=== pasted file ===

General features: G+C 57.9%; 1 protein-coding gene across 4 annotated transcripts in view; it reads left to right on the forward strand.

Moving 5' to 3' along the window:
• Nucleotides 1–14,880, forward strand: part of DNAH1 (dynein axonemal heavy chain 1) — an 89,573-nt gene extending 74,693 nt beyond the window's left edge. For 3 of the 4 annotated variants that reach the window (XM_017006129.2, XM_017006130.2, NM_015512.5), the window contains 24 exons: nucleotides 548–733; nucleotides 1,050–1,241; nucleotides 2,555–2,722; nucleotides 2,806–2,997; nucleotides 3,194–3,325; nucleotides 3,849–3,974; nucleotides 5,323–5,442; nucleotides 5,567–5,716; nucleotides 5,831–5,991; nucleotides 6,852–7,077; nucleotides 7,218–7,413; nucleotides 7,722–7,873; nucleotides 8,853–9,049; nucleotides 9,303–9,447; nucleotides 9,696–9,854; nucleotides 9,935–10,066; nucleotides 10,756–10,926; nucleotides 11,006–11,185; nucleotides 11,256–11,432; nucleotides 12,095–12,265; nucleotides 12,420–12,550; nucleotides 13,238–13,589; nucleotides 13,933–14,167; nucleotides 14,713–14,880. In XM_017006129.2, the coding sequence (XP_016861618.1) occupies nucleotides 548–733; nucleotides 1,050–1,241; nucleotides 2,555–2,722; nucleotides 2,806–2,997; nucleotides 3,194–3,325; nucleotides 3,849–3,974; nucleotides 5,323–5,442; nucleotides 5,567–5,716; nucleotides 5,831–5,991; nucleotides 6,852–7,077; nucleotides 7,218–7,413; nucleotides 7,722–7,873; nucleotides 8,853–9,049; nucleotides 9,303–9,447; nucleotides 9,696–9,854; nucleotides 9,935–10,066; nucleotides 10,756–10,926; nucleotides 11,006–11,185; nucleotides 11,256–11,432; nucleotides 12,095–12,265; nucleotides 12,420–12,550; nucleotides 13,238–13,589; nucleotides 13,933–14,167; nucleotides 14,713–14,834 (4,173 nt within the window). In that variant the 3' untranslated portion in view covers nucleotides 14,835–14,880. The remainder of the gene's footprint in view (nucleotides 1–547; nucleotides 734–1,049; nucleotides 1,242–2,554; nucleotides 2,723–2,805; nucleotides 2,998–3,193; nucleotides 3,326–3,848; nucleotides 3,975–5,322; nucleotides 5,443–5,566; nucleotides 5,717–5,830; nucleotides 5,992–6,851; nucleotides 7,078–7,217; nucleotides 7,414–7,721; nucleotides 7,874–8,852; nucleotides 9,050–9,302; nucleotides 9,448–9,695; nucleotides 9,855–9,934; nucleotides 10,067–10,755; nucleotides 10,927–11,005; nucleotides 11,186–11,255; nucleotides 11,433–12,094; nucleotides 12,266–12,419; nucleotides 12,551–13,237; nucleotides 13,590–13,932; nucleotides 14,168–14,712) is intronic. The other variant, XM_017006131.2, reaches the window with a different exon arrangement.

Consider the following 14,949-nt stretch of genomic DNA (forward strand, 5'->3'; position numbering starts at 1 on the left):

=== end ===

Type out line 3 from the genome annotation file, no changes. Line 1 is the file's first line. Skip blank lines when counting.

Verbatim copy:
• Nucleotides 1–14,880, forward strand: part of DNAH1 (dynein axonemal heavy chain 1) — an 89,573-nt gene extending 74,693 nt beyond the window's left edge. For 3 of the 4 annotated variants that reach the window (XM_017006129.2, XM_017006130.2, NM_015512.5), the window contains 24 exons: nucleotides 548–733; nucleotides 1,050–1,241; nucleotides 2,555–2,722; nucleotides 2,806–2,997; nucleotides 3,194–3,325; nucleotides 3,849–3,974; nucleotides 5,323–5,442; nucleotides 5,567–5,716; nucleotides 5,831–5,991; nucleotides 6,852–7,077; nucleotides 7,218–7,413; nucleotides 7,722–7,873; nucleotides 8,853–9,049; nucleotides 9,303–9,447; nucleotides 9,696–9,854; nucleotides 9,935–10,066; nucleotides 10,756–10,926; nucleotides 11,006–11,185; nucleotides 11,256–11,432; nucleotides 12,095–12,265; nucleotides 12,420–12,550; nucleotides 13,238–13,589; nucleotides 13,933–14,167; nucleotides 14,713–14,880. In XM_017006129.2, the coding sequence (XP_016861618.1) occupies nucleotides 548–733; nucleotides 1,050–1,241; nucleotides 2,555–2,722; nucleotides 2,806–2,997; nucleotides 3,194–3,325; nucleotides 3,849–3,974; nucleotides 5,323–5,442; nucleotides 5,567–5,716; nucleotides 5,831–5,991; nucleotides 6,852–7,077; nucleotides 7,218–7,413; nucleotides 7,722–7,873; nucleotides 8,853–9,049; nucleotides 9,303–9,447; nucleotides 9,696–9,854; nucleotides 9,935–10,066; nucleotides 10,756–10,926; nucleotides 11,006–11,185; nucleotides 11,256–11,432; nucleotides 12,095–12,265; nucleotides 12,420–12,550; nucleotides 13,238–13,589; nucleotides 13,933–14,167; nucleotides 14,713–14,834 (4,173 nt within the window). In that variant the 3' untranslated portion in view covers nucleotides 14,835–14,880. The remainder of the gene's footprint in view (nucleotides 1–547; nucleotides 734–1,049; nucleotides 1,242–2,554; nucleotides 2,723–2,805; nucleotides 2,998–3,193; nucleotides 3,326–3,848; nucleotides 3,975–5,322; nucleotides 5,443–5,566; nucleotides 5,717–5,830; nucleotides 5,992–6,851; nucleotides 7,078–7,217; nucleotides 7,414–7,721; nucleotides 7,874–8,852; nucleotides 9,050–9,302; nucleotides 9,448–9,695; nucleotides 9,855–9,934; nucleotides 10,067–10,755; nucleotides 10,927–11,005; nucleotides 11,186–11,255; nucleotides 11,433–12,094; nucleotides 12,266–12,419; nucleotides 12,551–13,237; nucleotides 13,590–13,932; nucleotides 14,168–14,712) is intronic. The other variant, XM_017006131.2, reaches the window with a different exon arrangement.